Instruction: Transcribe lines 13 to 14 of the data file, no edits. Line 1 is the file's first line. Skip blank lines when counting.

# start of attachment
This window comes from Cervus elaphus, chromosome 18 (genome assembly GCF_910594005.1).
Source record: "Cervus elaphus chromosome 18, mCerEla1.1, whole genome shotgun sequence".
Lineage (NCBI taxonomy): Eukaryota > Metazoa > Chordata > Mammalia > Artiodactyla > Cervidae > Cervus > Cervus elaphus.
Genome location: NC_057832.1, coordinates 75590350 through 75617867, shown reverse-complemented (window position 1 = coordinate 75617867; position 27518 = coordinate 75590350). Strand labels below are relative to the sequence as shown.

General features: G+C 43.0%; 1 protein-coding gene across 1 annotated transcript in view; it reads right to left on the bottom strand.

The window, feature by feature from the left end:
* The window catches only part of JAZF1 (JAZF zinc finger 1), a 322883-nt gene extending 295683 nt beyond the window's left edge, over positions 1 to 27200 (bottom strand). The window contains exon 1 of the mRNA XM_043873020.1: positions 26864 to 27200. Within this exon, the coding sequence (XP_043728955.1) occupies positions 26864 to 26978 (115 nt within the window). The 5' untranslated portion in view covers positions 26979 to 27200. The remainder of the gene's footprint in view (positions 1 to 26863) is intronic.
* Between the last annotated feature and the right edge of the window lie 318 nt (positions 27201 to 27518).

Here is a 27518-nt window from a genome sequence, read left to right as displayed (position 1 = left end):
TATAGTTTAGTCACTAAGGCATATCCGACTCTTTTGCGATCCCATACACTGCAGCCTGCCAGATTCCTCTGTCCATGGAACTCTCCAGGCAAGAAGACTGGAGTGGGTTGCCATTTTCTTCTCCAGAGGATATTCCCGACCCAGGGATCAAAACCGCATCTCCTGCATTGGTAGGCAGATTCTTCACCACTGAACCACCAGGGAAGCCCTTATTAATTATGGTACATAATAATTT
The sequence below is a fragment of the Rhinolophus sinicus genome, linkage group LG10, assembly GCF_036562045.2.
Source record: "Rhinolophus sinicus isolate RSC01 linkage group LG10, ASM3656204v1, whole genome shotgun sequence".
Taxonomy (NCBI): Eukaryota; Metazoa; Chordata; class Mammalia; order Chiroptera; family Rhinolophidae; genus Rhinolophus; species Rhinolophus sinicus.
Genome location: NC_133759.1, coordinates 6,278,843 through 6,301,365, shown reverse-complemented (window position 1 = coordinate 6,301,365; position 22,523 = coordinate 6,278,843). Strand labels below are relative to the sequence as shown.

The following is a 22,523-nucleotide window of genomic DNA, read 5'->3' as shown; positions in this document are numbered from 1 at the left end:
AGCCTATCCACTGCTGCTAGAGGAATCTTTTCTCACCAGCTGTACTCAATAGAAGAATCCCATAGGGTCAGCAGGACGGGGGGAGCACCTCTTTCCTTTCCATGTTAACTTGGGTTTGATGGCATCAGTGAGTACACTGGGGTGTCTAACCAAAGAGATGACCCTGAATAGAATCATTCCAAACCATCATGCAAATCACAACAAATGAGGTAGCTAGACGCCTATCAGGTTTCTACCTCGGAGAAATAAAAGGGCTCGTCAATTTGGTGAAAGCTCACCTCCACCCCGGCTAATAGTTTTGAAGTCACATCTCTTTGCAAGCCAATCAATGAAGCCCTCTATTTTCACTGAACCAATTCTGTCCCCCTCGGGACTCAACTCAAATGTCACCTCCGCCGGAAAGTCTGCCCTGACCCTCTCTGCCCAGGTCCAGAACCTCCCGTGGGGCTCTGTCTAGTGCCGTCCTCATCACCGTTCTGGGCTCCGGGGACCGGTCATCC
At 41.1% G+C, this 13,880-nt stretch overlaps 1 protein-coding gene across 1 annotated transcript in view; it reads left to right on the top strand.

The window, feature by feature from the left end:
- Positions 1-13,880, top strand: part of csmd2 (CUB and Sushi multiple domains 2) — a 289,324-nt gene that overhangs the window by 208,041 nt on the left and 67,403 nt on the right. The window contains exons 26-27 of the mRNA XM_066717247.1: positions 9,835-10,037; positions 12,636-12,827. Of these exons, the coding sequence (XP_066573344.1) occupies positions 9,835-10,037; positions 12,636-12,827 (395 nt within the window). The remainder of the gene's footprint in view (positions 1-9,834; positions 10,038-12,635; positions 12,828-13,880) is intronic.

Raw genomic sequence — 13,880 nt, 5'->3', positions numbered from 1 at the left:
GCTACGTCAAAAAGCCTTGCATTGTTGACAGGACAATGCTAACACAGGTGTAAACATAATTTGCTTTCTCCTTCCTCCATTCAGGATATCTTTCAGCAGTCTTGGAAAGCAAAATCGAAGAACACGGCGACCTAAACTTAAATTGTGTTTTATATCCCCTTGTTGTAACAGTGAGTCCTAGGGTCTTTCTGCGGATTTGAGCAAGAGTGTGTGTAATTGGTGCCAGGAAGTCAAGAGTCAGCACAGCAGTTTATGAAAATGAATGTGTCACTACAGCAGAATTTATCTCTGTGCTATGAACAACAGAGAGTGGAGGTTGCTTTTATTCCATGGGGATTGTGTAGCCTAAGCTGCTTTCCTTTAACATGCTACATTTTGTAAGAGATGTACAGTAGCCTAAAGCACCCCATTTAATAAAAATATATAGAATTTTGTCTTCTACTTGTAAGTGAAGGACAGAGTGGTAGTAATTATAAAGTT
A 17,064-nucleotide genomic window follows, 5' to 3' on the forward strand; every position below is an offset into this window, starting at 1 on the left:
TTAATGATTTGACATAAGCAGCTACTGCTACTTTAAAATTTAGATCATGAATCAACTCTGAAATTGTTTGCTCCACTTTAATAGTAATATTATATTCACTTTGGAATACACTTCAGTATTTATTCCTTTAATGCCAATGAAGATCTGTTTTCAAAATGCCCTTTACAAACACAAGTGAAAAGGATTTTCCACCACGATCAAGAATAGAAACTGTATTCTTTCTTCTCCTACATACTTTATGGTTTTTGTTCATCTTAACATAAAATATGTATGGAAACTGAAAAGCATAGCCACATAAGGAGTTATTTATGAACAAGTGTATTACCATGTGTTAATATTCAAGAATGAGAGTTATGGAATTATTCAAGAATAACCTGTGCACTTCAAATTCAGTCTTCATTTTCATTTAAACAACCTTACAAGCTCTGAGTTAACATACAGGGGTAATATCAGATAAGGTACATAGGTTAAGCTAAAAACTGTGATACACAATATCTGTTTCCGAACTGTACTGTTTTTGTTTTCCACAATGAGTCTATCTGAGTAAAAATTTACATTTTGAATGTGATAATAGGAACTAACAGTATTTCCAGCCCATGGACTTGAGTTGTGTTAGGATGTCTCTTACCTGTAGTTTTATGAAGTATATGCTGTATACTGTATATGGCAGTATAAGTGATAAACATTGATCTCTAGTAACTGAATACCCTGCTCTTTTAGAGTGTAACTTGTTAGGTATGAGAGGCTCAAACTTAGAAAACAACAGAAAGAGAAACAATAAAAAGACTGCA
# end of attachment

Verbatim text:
Taxonomy (NCBI): Eukaryota; Metazoa; Chordata; class Mammalia; order Chiroptera; family Rhinolophidae; genus Rhinolophus; species Rhinolophus sinicus.
Genome location: NC_133759.1, coordinates 6,278,843 through 6,301,365, shown reverse-complemented (window position 1 = coordinate 6,301,365; position 22,523 = coordinate 6,278,843). Strand labels below are relative to the sequence as shown.